The arrival of the 20th Mountain Army in Norway brought the strength in that country back up to between 450,000 and 500,000. However, the continual demand for troops on the continent caused this number to decline rapidly. Many of the troops that came back were transferred to other fronts but even that transfer involved difficulties. The troops had to march not only to the Lyngen position but from that position southward, in most cases as far as Mo in Nordland Province and in certain cases as far as Trondheim. This was done in order to relieve traffic on the low-capacity Mo–Oslo line. Upon arrival in Oslo they were transported to Denmark and then on to other fronts. The movements were not only difficult and exhausting because of the distances involved in the inclement season, but dangerous because enemy air and surface attacks at sea caused considerable casualties.
As many units as could be spared were sent to Germany during the winter. The 6th SS Mountain Division embarked in Oslo in mid-November and between November 1944 and April 1945, the 2nd Mountain Division and the 163rd, 169th, and 199th Infantry Divisions were sent south. The lack of coal for the railroad brought the transfer program to a crawl in March 1945 and the next division scheduled to be sent to Germany—the 7th Mountain Division—became bogged down in Trondheim at the end of April.
The arrival of the 20th Mountain Army in Norway also ushered in a period of major organizational and personnel changes. The LXXI Corps became part of the 20th Mountain Army in October and the army assumed responsibility for the Narvik area. General Falkenhorst, who had been commander in Norway since he led the invasion in 1940, returned to Germany and General Rendulic became armed forces commander in Norway. The Army of Norway and the 20th Mountain Army were joined into one organization named the 20th Mountain Army. A new organization, Armeeabteilung Narvik (Army Detachment Narvik) took over the Lyngenfjord-Narvik area and was composed of the XIX Mountain Corps and the LXXI Corps under the command of Headquarters, XIX Mountain Corps. Headquarters, XXXVI Mountain Corps, assumed command of the troops stationed on the Swedish border.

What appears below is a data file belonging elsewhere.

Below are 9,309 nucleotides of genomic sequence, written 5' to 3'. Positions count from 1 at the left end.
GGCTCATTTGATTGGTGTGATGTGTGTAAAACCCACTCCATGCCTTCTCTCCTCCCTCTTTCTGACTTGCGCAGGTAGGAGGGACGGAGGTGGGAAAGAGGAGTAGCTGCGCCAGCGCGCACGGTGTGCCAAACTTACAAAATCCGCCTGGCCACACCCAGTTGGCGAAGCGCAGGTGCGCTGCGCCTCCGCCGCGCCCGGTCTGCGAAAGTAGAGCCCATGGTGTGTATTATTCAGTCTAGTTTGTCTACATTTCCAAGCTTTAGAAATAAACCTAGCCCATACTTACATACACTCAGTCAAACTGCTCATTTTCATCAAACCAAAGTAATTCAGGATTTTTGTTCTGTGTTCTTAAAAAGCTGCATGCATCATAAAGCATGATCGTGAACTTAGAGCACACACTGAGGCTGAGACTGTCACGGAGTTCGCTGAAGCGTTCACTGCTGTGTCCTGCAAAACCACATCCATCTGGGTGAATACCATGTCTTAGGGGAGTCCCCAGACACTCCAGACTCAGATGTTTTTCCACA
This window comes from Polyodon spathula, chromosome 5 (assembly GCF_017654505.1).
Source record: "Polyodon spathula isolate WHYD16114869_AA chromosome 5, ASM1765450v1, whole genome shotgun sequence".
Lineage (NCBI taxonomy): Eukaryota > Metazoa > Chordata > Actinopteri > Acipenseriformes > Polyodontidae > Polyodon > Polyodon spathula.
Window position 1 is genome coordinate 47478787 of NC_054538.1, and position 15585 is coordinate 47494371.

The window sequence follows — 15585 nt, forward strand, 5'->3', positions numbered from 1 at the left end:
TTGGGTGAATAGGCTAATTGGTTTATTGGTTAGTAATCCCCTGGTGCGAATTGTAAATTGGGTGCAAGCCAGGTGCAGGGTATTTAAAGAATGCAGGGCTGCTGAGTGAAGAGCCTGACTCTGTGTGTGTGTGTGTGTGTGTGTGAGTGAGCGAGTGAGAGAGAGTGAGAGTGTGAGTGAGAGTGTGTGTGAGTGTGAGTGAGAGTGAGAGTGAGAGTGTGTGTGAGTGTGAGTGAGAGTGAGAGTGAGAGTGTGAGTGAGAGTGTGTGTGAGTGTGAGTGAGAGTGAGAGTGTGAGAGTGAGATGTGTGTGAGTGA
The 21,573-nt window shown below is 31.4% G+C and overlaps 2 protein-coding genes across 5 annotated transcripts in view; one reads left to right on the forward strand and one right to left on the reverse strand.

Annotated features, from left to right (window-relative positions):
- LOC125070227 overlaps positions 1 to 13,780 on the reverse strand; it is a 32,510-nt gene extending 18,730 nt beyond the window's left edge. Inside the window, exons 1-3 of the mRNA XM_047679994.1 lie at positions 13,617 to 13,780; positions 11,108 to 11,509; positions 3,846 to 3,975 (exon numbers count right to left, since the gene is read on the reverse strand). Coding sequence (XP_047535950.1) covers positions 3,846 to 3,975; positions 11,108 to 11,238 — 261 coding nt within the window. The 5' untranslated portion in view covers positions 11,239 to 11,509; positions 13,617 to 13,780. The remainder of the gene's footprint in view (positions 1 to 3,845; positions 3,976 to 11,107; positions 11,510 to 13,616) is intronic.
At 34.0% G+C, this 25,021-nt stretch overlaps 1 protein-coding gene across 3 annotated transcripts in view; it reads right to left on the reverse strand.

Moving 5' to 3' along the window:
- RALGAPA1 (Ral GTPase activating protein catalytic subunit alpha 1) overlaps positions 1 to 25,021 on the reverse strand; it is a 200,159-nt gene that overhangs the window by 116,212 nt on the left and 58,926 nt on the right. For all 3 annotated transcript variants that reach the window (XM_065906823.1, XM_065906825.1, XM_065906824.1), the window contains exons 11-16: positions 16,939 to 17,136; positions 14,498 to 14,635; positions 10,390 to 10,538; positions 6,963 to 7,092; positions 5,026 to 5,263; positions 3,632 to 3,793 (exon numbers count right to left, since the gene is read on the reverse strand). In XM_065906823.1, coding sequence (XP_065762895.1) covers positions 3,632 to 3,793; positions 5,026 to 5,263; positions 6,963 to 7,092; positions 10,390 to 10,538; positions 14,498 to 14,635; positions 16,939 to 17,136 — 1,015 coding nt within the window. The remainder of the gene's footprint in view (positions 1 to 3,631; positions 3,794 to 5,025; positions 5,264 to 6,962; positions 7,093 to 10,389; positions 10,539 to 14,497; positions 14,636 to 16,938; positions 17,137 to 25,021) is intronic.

Warfare in the north for the remainder of the war was limited to air and sea operations. The British continued to raid the ports and coastal shipping while German submarines kept up their activities with increasing losses. Bergen and Trondheim had become the main German submarine bases after the loss of the Atlantic ports and the British gave them special attention.
The 20th Mountain Army in Norway watched helplessly as German armies on the continent were torn to pieces. In January 1945 General Rendulic was transferred to the eastern front to take command of Army Group North. General Franz Böhme took over as armed forces commander in Norway.
Except for increased resistance activity, Norway was one of the most peaceful places in Europe. The 20th Mountain Army was nevertheless a source of worry for the Allied Supreme Command. They considered it possible that it might become an area for a last desperate stand by the Nazis.
The 20th Mountain Army had no plans for a last stand or for disobeying orders from the OKW. Böhme even refused a Swedish offer, at the prodding of Himmler’s representative Walter Schellenberg, to have the 20th Mountain Army and all German military personnel in Norway interned in Sweden. On May 8, the day after Germany’s unconditional surrender, Böhme was told that doing anything contrary to the surrender terms would have dire consequences for the German people.
In announcing the surrender to his troops Böhme described the 20th Mountain Army as undefeated, and one that only accepted the dictates of the enemy for the greater national interest. In a message to OKW on May 10 complaining about the severity of the surrender terms, he concluded with “Woe to the vanquished.”34